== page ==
According to reports, detainees were threatened, choked, beaten, and pepper-sprayed unless they agreed to be sent back.
ICE officers also forced detainees to submit to fingerprinting in lieu of signatures.
Lawyers and human rights advocates are noting increases in deportations they attribute to the Trump administration’s realization it stands a good chance of losing the presidential election to Joe Biden.
Advocacy group Freedom for Immigrants (FFI) executive director, Christina Fialho, explained:
“The abuse we are witnessing, especially right now against black immigrants, isn’t new, but it is escalating. In late September, early October of this year, we began to receive calls on our hotline from Cameroonian and Congolese immigrants detained in ICE prisons across the country. And they were being subjected to threats of deportation, often accompanied by physical abuse. The reality is that ICE operates in the shadows. They thrive in secrecy. We know that the US government is deporting key witnesses in an effort to silence survivors and absolve ICE of legal liability.”
FFI filed a complaint along with the Southern Poverty Law Center (SPLC) citing eight instances of forced signatures or fingerprints.
One prisoner, “BJ,” stated that last month:
“[ICE officers] pepper-sprayed me in the eyes and [one officer] strangled me almost to the point of death. I kept telling him, ‘I can’t breathe.’ I almost died. As a result of the physical violence, they were able to forcibly obtain my fingerprint on the document.”
“I refused to sign. He pressed my neck into the floor. I said, ‘Please, I can’t breathe.’ I lost my blood circulation. Then they took me inside with my hands at my back where there were no cameras. They put me on my knees where they were torturing me and they said they were going to kill me. They took my arm and twisted it. They were putting their feet on my neck. While in Zulu [Adams County Detention Center], they did get my fingerprint on my deportation document and took my picture.”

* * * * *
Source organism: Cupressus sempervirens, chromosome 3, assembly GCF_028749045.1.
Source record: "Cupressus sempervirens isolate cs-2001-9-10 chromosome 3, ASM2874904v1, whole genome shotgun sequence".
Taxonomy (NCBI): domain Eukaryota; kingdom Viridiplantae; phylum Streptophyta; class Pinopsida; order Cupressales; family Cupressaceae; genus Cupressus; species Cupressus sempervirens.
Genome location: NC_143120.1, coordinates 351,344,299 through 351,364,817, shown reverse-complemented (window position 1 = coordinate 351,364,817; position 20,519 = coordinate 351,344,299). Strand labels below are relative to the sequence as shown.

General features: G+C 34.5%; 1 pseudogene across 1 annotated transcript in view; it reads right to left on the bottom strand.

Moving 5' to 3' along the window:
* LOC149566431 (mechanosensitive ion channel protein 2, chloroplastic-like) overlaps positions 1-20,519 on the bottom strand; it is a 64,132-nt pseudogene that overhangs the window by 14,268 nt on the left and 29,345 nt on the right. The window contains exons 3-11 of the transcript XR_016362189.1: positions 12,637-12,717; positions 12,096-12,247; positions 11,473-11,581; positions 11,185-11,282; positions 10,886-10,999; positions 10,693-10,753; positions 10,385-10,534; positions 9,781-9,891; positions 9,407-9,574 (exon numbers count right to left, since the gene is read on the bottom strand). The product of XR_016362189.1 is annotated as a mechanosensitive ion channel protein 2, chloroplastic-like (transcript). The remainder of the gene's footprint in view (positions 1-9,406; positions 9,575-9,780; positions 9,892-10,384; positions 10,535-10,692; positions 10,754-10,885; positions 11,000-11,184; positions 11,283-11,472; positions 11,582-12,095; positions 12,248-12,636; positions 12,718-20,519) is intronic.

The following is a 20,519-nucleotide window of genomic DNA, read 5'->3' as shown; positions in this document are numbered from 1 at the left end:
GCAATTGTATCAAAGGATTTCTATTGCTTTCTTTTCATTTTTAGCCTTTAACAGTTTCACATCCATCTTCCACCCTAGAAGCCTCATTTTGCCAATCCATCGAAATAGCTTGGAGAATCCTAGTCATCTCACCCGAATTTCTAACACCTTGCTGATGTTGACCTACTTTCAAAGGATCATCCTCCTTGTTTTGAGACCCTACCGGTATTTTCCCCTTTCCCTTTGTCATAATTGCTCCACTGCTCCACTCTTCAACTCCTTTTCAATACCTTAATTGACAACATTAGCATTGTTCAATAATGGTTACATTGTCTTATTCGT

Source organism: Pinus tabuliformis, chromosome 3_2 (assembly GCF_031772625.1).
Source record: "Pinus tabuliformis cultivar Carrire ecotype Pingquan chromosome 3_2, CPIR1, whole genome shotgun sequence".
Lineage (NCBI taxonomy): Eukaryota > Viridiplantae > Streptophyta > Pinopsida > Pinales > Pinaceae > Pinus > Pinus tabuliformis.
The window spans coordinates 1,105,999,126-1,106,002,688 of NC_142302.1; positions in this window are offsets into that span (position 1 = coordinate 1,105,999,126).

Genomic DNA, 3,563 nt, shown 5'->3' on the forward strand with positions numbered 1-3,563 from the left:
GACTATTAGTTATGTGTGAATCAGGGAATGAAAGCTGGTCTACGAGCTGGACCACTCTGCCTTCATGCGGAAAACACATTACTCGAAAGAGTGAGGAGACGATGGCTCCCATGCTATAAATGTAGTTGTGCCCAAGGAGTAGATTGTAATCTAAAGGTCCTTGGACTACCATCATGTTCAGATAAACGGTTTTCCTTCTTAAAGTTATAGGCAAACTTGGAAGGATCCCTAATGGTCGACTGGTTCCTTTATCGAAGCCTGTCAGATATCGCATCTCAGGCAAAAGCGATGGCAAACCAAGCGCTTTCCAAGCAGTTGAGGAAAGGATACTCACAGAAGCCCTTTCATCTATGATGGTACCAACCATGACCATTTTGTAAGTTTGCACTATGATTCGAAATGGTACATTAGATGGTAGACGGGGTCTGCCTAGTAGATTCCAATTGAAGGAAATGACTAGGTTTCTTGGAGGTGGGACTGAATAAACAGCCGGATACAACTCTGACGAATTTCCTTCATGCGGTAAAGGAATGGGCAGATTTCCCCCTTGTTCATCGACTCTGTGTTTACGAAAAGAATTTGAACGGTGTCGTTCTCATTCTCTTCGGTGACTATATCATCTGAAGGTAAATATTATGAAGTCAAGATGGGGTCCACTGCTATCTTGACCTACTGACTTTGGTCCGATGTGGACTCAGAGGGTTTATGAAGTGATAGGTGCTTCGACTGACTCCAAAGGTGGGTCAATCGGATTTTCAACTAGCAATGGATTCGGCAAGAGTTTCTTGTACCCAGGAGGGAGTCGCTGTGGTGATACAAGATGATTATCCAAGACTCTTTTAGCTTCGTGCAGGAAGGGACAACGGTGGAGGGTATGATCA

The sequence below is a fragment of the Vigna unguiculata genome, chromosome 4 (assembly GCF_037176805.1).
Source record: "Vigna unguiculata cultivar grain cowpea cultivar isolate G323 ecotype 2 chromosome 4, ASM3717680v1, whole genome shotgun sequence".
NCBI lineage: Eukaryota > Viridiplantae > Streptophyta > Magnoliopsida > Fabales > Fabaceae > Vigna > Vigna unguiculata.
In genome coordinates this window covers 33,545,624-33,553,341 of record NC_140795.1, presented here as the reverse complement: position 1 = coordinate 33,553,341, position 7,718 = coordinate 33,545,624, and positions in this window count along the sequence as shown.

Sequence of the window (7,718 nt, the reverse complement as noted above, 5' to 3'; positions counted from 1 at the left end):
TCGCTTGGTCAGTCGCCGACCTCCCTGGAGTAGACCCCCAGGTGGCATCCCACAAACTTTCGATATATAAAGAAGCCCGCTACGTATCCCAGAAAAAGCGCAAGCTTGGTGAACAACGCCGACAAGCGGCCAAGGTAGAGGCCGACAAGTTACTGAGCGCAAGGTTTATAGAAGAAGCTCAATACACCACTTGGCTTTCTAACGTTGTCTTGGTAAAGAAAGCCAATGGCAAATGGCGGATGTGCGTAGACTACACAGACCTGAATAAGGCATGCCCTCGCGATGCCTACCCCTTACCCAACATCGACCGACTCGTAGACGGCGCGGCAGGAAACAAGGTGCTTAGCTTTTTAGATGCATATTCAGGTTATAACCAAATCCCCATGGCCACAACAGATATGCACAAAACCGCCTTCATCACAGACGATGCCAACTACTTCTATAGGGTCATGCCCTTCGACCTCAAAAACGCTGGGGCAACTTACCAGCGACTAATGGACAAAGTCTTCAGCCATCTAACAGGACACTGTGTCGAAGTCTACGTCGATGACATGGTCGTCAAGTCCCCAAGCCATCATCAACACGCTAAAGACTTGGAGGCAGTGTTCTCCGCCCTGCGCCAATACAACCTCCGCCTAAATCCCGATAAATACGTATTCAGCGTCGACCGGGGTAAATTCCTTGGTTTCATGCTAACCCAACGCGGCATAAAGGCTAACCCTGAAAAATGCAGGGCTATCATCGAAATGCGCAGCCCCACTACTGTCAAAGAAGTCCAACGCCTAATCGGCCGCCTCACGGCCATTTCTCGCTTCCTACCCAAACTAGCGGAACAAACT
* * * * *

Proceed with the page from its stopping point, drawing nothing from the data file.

“CA” said he was forced to the ground, sat on, handcuffed, and pepper-sprayed.
“I was crying, ‘I can’t breathe,’ because they were forcefully on top of me pressing their body weight on top of me. My eyes were so hot…I was dragged across the ground. The officers told me to open my eyes. I couldn’t. My legs and hands were handcuffed. They forcefully opened my palm. Some of my fingers were broken. They forced my fingerprint on to the paper.”
He claimed 40,000 Nigerians would never “go back to their huts” after coming here.
Consider also asylum seekers detained in concentration camps at our Southern border being referred to as “bodies” instead of people, forced to be confined in the “Dog Pound” without adequate food, beds, shelter, toilets, medical care, or basic hygiene staples like toothbrushes and soap.
And on and on it goes.